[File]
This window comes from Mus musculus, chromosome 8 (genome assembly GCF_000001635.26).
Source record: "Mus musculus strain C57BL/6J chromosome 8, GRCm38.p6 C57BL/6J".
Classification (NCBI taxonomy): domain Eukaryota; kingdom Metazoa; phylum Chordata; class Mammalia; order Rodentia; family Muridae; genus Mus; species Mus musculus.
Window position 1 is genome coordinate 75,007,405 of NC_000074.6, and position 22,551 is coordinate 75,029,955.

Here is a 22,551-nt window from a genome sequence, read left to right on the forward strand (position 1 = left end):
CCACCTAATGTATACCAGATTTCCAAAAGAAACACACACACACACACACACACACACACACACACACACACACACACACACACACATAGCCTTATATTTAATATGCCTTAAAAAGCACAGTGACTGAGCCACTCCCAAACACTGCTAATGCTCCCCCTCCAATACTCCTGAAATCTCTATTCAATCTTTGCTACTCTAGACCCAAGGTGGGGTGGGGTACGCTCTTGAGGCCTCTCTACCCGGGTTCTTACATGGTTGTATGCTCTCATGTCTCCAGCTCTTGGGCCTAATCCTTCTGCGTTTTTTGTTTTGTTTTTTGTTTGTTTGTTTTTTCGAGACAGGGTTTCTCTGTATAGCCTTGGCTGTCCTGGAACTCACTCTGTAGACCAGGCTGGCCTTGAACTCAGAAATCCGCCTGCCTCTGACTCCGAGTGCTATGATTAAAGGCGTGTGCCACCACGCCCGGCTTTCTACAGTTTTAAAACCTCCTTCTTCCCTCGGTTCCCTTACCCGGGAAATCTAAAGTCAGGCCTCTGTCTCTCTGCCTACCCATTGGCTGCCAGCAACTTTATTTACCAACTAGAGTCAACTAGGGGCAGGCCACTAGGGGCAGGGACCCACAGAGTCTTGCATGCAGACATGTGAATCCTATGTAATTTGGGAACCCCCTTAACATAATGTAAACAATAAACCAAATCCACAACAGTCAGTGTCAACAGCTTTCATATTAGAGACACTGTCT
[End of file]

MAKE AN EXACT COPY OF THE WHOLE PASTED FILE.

This window comes from Mus musculus, chromosome 8 (genome assembly GCF_000001635.26).
Source record: "Mus musculus strain C57BL/6J chromosome 8, GRCm38.p6 C57BL/6J".
Classification (NCBI taxonomy): domain Eukaryota; kingdom Metazoa; phylum Chordata; class Mammalia; order Rodentia; family Muridae; genus Mus; species Mus musculus.
Window position 1 is genome coordinate 75,007,405 of NC_000074.6, and position 22,551 is coordinate 75,029,955.

Here is a 22,551-nt window from a genome sequence, read left to right on the forward strand (position 1 = left end):
CCACCTAATGTATACCAGATTTCCAAAAGAAACACACACACACACACACACACACACACACACACACACACACACACACACACACATAGCCTTATATTTAATATGCCTTAAAAAGCACAGTGACTGAGCCACTCCCAAACACTGCTAATGCTCCCCCTCCAATACTCCTGAAATCTCTATTCAATCTTTGCTACTCTAGACCCAAGGTGGGGTGGGGTACGCTCTTGAGGCCTCTCTACCCGGGTTCTTACATGGTTGTATGCTCTCATGTCTCCAGCTCTTGGGCCTAATCCTTCTGCGTTTTTTGTTTTGTTTTTTGTTTGTTTGTTTTTTCGAGACAGGGTTTCTCTGTATAGCCTTGGCTGTCCTGGAACTCACTCTGTAGACCAGGCTGGCCTTGAACTCAGAAATCCGCCTGCCTCTGACTCCGAGTGCTATGATTAAAGGCGTGTGCCACCACGCCCGGCTTTCTACAGTTTTAAAACCTCCTTCTTCCCTCGGTTCCCTTACCCGGGAAATCTAAAGTCAGGCCTCTGTCTCTCTGCCTACCCATTGGCTGCCAGCAACTTTATTTACCAACTAGAGTCAACTAGGGGCAGGCCACTAGGGGCAGGGACCCACAGAGTCTTGCATGCAGACATGTGAATCCTATGTAATTTGGGAACCCCCTTAACATAATGTAAACAATAAACCAAATCCACAACAGTCAGTGTCAACAGCTTTCATATTAGAGACACTGTCT